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Study designs


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Integrated Dentistry I
Third Year

Published in: Health & Medicine, Technology
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Study designs

  1. 1. DENTED 371 Study designs
  2. 2. Sources of evidence • Scientific evidence is the product of: – Well-designed – Well-controlled research investigation that minimize sources of bias. • Evidence is considered the synthesis of all valid research studies that answer a specific question.
  3. 3. Sources of evidence • Historically, what were the sources of evidence? • What are the types of evidence-based sources?
  4. 4. Sources of evidence • Quantitative research – Focuses on establishing cause and effect relationships through testing a specific hypothesis and reporting the results in statistical terms. – Experimental – Nonexperimental
  5. 5. Sources of evidence • Qualitative research (0123%4‫ا‬ !"#$%&‫ا‬ – Is exploratory and uses an interpretive, naturalistic approach that focuses on how individuals or groups view or understand their surroundings and construct meaning out of their experiences, ()"*+ ,-./ ‫!ﻟﺒﺤﺚ !ﻟﻨﻮﻋﻲ‬ 0J I!‫ 0ﻓ:ﻢ !ﻷﻓﺮ‬F‫ !ﺳﺘﻜﺸﺎﻓﻲ, 0ﻳﺴﺘﺨﺪ5 !ﻟﺘﻔﺴ7ﺮ9 0!ﻟﻨ:ﺞ !ﻟﻄﺒ7ﻌﻲ !ﻟﺬ? ﻳﺮﻛﺰ ﻋﻠﻰ ﻧﻈﺮ‬9‫ﺑ:ﻢ‬R‫ !ﻟﻤﻌﺎﻧﻲ ﻣﻦ ﺗﺠﺎ‬N!‫ ﻟﻤﺤ7ﻄ:ﻢ 0!ﺳﺘﺨﺮ‬M‫!ﻟﺠﻤﺎﻋﺎ‬
  6. 6. Nonexperimental studies • Purpose and study design – Observational studies systematically describe and interpret conditions/relationships that already exist. – Examines the association between exposure and a risk factor or between a disease and hypothesized risk factor. – A treatment or intervention is not given. ‫ﻋﻮ#ﻣﻞ #ﻟﺨﻄﺮ #ﻟﻤﻔﺘﺮﺿﺔ‬
  7. 7. Nonexperimental studies • Data collection – Gathers data without giving a treatment or intervening to control variables. – Clinical exams, surveys or questionnaires. – Can be collected once or multiple times over time.
  8. 8. Nonexperimental studies • Role of the researcher – Tends to remain separate from the subject matter.
  9. 9. Nonexperimental studies • Analysis – Analysis occurs after all the data are collected. – Involves analysis of numerical data that can be combined and manipulated using statistical methods. – Results reported using numerical relations and statistical terms.
  10. 10. • Three commonly used study designs are discussed in this lecture: • Cross-Sectional Study • Cohort Study • Case Control Study
  11. 11. Cross-sectional study • Cross-sectional study designs are used when studying one or more variables within a given population at one point in time. • Such studies are useful for establishing associations rather than causality and for determining prevalence, rather than incidence. '‫ﺗﺤﺪﻳﺪ #ﻻﻧﺘﺸﺎ‬ ‫ﺑﺪ; #ﻹﺻﺎﺑﺔ‬
  12. 12. Cross-sectional study Advantages: • Simple and inexpensive • Ethically safe • Quick data collection • Attrition is not an issue • Holds time constant
  13. 13. Cross-sectional study Disadvantages: • Does not permit distinction between cause and effect • Recall bias susceptibility • Confounders may be unequally distributed between groups • Differences may be due to age/time effects or cohort effects • Inter-subject variability exists, making it harder to detect a difference ‫#ﻟﻨﺘ@ﺠﺔ‬D ‫ﻻﺗﺴﻤﺢ ﺑﺎﻟﺘﻔﺮﻳﻖ ﺑ@ﻦ #ﻟﺴﺒﺐ‬ P‫ﻣﻮ ﻛﻞ #ﻻﺷﺨﺎ‬ ‫ ﻟﻨﻔﺲ #ﻟﻤﺆﺛﺮ‬Q‫ﻳﺘﻌﺮﺿﻮ‬ ‫ﺑﺎﻟﻀﺒﻂ‬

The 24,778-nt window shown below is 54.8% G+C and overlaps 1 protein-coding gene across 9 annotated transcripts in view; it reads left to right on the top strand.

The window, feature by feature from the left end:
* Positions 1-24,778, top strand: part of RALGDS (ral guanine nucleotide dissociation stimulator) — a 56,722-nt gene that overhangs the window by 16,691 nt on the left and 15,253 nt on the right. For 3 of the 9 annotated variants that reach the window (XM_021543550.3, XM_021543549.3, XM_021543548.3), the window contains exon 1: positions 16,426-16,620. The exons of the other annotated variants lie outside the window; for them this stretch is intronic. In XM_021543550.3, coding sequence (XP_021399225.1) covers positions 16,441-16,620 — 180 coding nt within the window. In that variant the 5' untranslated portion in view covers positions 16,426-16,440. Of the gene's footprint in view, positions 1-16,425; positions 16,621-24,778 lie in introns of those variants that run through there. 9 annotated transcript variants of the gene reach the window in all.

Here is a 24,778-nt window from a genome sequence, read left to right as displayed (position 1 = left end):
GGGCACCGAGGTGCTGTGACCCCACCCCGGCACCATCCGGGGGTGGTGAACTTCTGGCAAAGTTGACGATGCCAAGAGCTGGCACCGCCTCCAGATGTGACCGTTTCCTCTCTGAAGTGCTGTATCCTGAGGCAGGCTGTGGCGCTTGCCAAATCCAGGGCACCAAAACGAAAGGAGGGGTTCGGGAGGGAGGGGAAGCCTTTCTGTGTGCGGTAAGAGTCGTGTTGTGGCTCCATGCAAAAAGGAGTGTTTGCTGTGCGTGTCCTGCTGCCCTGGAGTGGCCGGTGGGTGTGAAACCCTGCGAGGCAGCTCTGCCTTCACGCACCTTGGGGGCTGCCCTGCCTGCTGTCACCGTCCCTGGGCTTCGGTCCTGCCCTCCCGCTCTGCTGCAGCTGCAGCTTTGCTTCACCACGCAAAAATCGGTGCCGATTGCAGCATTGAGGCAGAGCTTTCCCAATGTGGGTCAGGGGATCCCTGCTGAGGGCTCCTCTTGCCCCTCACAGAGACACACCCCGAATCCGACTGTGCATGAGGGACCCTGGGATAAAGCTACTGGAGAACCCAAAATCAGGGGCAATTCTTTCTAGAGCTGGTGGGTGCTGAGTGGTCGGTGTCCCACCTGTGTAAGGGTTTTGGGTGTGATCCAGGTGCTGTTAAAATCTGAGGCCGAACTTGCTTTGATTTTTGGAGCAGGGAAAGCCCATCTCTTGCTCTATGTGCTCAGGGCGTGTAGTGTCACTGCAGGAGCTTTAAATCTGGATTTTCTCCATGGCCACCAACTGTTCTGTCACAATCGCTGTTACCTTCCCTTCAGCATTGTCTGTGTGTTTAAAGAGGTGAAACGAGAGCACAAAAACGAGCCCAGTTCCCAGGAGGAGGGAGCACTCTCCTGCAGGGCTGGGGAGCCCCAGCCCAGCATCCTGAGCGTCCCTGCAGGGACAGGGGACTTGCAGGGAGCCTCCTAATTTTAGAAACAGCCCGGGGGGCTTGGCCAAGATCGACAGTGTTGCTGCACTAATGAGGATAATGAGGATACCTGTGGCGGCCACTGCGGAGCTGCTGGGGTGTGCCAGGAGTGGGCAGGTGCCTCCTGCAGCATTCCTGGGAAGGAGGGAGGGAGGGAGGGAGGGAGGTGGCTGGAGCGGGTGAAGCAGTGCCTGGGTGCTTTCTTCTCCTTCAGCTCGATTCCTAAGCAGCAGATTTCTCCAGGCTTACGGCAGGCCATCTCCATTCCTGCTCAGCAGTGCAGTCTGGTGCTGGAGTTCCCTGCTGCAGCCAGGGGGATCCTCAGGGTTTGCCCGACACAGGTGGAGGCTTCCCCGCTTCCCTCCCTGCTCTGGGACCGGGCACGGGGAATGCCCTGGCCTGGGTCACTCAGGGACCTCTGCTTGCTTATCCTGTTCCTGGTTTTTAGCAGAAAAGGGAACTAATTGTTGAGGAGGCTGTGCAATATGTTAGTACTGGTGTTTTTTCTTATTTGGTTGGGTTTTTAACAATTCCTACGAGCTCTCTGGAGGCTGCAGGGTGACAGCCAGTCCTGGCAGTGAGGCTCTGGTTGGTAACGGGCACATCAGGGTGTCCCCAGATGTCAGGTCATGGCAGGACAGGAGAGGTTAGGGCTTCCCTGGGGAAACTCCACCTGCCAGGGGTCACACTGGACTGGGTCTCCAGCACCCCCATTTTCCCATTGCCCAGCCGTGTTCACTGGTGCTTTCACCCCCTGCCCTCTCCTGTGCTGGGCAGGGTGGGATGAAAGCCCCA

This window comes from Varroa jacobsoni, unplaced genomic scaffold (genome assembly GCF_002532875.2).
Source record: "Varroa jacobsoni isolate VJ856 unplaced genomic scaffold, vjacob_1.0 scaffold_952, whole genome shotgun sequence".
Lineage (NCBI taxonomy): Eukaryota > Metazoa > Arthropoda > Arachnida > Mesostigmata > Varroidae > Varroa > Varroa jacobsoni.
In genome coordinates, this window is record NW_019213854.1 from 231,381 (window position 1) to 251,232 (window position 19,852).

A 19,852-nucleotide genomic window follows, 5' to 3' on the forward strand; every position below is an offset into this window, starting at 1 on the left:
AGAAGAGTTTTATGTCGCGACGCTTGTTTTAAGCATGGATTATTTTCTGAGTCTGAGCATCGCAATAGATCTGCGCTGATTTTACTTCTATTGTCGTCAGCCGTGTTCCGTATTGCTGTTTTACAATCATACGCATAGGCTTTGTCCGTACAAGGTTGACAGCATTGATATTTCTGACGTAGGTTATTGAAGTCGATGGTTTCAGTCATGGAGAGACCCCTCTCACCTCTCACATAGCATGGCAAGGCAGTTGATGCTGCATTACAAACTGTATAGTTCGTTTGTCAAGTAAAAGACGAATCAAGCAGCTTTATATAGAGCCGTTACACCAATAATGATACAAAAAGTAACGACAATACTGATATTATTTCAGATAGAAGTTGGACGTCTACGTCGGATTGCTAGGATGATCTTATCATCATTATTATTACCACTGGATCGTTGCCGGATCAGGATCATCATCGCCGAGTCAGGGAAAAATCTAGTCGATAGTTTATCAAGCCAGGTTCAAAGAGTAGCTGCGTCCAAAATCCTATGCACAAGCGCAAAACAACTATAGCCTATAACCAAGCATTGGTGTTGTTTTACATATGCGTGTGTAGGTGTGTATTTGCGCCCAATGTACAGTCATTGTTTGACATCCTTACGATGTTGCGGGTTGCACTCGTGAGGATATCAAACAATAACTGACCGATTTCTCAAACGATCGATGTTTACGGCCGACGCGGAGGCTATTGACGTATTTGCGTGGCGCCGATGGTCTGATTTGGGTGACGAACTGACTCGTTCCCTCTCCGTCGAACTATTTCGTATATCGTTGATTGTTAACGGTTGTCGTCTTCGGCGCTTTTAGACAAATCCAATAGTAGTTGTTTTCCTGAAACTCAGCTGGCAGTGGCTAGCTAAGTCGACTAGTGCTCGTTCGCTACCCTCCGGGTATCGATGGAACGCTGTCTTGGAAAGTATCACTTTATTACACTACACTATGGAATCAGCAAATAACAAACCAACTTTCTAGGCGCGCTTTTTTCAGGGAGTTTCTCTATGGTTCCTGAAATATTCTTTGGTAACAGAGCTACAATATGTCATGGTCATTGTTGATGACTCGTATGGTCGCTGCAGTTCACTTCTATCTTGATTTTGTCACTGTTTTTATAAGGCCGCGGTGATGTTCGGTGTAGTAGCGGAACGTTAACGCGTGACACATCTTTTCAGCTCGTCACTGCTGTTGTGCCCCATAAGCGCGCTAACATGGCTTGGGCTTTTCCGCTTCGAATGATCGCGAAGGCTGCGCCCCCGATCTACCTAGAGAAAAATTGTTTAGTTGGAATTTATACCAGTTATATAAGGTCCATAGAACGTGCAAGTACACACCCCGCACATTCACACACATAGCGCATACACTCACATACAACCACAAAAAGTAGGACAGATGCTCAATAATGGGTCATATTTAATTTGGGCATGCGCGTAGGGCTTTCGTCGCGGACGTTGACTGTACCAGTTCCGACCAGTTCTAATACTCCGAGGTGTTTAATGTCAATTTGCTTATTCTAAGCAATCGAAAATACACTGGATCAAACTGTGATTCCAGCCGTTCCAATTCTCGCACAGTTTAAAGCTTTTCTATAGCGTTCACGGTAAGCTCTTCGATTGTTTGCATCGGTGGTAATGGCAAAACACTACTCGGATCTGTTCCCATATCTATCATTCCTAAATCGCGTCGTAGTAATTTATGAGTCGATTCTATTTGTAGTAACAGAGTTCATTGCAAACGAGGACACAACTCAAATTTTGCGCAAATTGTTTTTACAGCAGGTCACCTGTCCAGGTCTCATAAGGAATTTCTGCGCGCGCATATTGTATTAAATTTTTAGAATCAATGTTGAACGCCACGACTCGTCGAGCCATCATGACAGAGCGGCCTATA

14. 14. Cohort study • In cohort studies, a group of people within a population is followed over a specified period of time to track who experiences or develops the same significant life event or treatment.
  15. 15. Cohort study • This type of design can be used "to study incidence, causes, and prognosis. Because they measure events in chronological order they can be used to distinguish between cause and effect."
  16. 16. Cohort study ‫ﻣﺴﺘﻘﺒﻠﻲ‬ • Cohort studies can be done prospectively, retrospectively, or using cross-sectional methods. As well, two groups may be followed: one containing the agent of interest and the other acting as a control group. ‫ﺑﺈﺛﺮ 'ﺟﻌﻲ‬
  17. 17. Cohort study Advantages: • Ethically safe • Subjects can be matched • Can establish timing and directionality of events • Eligibility criteria and outcome assessments can be standardized • Administratively easier and cheaper than Randomized Controlled Trial • Possible to examine multiple outcome variables ‫ﺿﻊ ﺗﻮﻗ@ﺖ‬D ‫ﻳﻤﻜﻦ‬ ^#‫ﺗﻮﺟﻪ #ﻷﺣﺪ‬D ‫ﻠ@ﺔ‬W‫#ﻟﻤﻌﺎﻳ@ﺮ #ﻷ‬
  18. 18. Cohort study Disadvantages: • The time to develop the disease may be long. • The cost of follow up • The potential for losing subjects over time. • For rare disease, large sample sizes or long follow-up necessary.
  19. 19. Case-Control study • Most commonly carried out retrospectively, case control studies are used to compare cases who have a certain condition with a control group known not to have developed the outcome of interest.
  20. 20. Case-Control study • The control group is usually not only taken from the same population base, but also matched for age and gender. Such studies "seek to identify possible predictors of outcome and are useful for studying rare disease or outcomes. They are often used to generate hypotheses that can then be studied via prospective cohort or other studies" _‫#ﻟﻔﺮﺿ@ﺎ‬
  21. 21. Case-Control study Advantages: • Quick and cheap • Only feasible method for studying very rare disorders or those with long lag between exposure and outcome • Fewer subjects needed than crosssectional studies.
  22. 22. Case-Control study Disadvantages: • Reliance on recall or records to determine exposure status • Confounders • Selection of control groups is difficult • Potential bias: recall, selection • Cannot calculate the relative risk *‫ﻋﻮ#ﻣﻞ #ﻹ'ﺑﺎ‬